Plenty of studies have been published showing the substantial impact of shading using trees and other plants on the energy consumption of households. There were even benefits that ensued from using trees as shade to reduce carbon emissions in the urban setting.The article entitled The Value of Shade: Estimating the Effect of Urban Trees on Summertime Electricity Use (Donovan & Butry, June 2009) discusses the result of observing 460 single-family homes in Sacramento, California.

Their research reveals that there is a significant impact of planting trees around your house in reducing electricity use in the summertime. Specifically, there is a cutback of a 185-kilowatt hour or 5.2% in energy consumption in houses that utilize trees on the west and south sides of their property.

This conclusion was supported by an earlier 2002 study written by Hashem Akbari of Concordia University with the subject, Shade Trees Reduce Building Energy Use and CO2 Emissions from Power Plants.

His analysis did more than just show the paybacks of using trees as shade in percentages but actual dollars. It states that there are $200 savings related to the benefits of planting each tree in an urban environment.

You may be surprised by this figure, but Akbari’s accredited research suggests that this reduction takes into consideration the savings for your heating and cooling energy use alone.

Granted that there is also a cost in planting and maintaining trees and plants especially when purchasing more mature plants. With creative design you can get some benefit now and even more down the road as your landscaping grows.

By combining fast growing but inexpensive plants such as, tall grasses, bushes, shrubs, or even a thick vine on a trellis, with some small saplings you can provide some shade to your air conditioner quickly. As everything grows you will get more and more protection which will help as energy costs continue to rise.

By combining fast growing but inexpensive plants such as, tall grasses, bushes, shrubs, or even a thick vine on a trellis, with some small saplings you can provide some shade to your air conditioner quickly.

We hate to be redundant but before planting anything please check the manufacturers instructions on how far to keep plants from the unit on all sides and top. As everything grows you will need to maintain that distance through pruning. As wonderful as plants and trees can be for providing shade and reducing energy costs, they can also impede airflow if they enclose the area around the unit too much.

Shading with Structures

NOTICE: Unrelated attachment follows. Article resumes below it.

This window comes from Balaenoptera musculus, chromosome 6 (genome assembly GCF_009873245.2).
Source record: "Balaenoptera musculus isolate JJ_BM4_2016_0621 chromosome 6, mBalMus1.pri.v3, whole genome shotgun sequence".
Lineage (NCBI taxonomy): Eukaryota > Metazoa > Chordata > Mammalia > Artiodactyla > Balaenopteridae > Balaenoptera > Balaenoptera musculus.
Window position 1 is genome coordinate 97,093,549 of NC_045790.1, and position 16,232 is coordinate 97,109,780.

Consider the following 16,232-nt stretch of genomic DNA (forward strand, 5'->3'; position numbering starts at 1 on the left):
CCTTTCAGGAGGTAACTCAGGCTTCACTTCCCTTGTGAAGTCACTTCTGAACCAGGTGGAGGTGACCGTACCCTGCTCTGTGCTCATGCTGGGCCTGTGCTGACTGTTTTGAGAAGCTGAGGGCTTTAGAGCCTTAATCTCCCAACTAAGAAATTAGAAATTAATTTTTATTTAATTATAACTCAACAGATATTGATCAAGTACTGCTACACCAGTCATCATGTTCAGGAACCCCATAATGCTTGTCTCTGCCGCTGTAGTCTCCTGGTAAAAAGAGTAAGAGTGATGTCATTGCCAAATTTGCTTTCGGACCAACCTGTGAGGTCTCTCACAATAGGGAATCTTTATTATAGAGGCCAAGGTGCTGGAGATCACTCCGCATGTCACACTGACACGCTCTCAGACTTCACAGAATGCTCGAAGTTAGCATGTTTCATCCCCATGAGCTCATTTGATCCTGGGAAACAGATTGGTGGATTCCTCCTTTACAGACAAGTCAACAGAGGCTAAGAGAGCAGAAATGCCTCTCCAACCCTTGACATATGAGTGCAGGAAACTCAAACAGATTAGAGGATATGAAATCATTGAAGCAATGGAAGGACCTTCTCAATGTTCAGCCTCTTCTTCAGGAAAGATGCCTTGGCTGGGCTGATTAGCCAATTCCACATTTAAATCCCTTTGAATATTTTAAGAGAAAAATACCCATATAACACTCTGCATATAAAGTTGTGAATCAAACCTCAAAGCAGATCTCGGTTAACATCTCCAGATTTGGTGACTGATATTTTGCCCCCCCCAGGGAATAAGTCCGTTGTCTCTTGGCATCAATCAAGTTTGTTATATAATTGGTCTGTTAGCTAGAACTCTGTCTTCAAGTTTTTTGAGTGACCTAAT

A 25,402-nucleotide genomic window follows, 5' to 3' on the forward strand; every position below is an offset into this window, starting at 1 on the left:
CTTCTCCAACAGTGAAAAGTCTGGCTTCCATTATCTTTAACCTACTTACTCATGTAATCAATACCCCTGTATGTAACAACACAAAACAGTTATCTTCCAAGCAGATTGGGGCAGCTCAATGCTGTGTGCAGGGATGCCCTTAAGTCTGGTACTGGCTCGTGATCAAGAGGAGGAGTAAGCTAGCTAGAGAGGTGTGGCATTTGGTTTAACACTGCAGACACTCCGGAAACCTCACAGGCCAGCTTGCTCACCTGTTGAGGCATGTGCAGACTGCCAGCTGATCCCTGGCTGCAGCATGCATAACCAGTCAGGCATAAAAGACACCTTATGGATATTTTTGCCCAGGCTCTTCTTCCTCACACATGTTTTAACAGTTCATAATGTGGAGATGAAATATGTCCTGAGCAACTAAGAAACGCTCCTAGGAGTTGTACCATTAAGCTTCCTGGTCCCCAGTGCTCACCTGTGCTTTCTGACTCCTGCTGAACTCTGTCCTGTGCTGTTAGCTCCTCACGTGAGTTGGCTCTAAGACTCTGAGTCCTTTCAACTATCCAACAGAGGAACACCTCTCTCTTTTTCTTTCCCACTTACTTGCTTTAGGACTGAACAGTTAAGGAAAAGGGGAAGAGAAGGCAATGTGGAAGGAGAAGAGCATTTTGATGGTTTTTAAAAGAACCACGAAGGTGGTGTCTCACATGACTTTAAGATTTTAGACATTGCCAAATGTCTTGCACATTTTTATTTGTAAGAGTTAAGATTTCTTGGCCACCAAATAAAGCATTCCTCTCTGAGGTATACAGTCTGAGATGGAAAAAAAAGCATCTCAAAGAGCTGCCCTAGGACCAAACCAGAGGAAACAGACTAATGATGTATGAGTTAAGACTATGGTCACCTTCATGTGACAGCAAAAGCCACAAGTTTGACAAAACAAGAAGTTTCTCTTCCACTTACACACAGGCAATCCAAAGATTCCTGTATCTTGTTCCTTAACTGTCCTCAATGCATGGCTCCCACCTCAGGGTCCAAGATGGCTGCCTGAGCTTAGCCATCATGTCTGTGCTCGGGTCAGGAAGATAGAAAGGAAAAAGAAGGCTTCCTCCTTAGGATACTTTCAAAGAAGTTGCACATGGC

If you live in a climate where your choice of trees and plants is limited, you don’t have a green thumb, or you don’t want to wait for landscaping to grow, building a structure could be your best bet.

You can take advantage of a wall or other parts of a building to block the sunlight when the temperature is at it’s highest. Another option is to build an awning or pergola over the air conditioner. Even using a sun shade canopy could provide quick and economical shade!

However, shading with these structures must be done with caution. Most air conditioners sold nowadays release the hot air removed from inside of your house upward. Meaning, any obstruction not at least 48 inches away from the top of your air conditioner will risk recirculating the removed heat.

Another factor to consider is the possibility of increased noise because the structure could serve as a bouncing off surface for the sound waves.

As previously mentioned, spending thousands to build a structure just to provide shade to your air conditioner will not be offset by energy savings. If you are planning a she-shed, garage or other type of structure on your property then positioning it to shade the A/C could be an added benefit!

If an out-building is not in the works then consider an attractive awning, pergola, or canopy. Always keeping airflow and manufacturer’s guidelines in mind before utilizing any of these options (we just cannot say it enough).

What If I Can’t Do Any of Those Options?

If providing shade just is not an option, you do have another way to lower the temperature around your air conditioner. You can use an evaporative or “misting” system that automatically sprays water droplets the size of microns around the condenser. This could also be used in addition to shading your condenser.

Evaporation of water helps in lowering the temperature around your AC. A high-pressure misting system sprays fine droplets of water without drowning the area because they evaporate before hitting the ground.

There are plenty of evaporative cooling devices you can choose from online that are easy to install and operate, and use very little water to be functional. But some of the best are homemade. Here is an example on Youtube:

The Bottom Line

Whether it’s by covering your air conditioner in the winter or shading it in the summer. We all want our air conditioners to last as long as possible and use as little energy as possible.

Based on the evidence presented above, we recommend shading your air conditioner from direct sunlight if it can be done economically. It can improve the efficiency of your unit and gain you some savings.

Important Tips To Remember

1 Mind the clearance

Any method of shading should not prevent the A/C from releasing the hot air. Otherwise, the efficiency would be worse, and the unit could be damaged.

2 Shading with trees is better

The comparison between shading your A/C through plants or with structures shows that plants are superior in lowering the neighboring temperature in addition to shielding from the sun.

3 Place your AC on the north side

If at all possible, position your unit to the north side of your home as it is known to stay the coolest all day.

4 Pair your shading with an evaporative or “misting” system

For optimal benefits, combine shade and an evaporative system. If you can’t shade though using a misting system can go a long way to cooling the area around your air conditioner.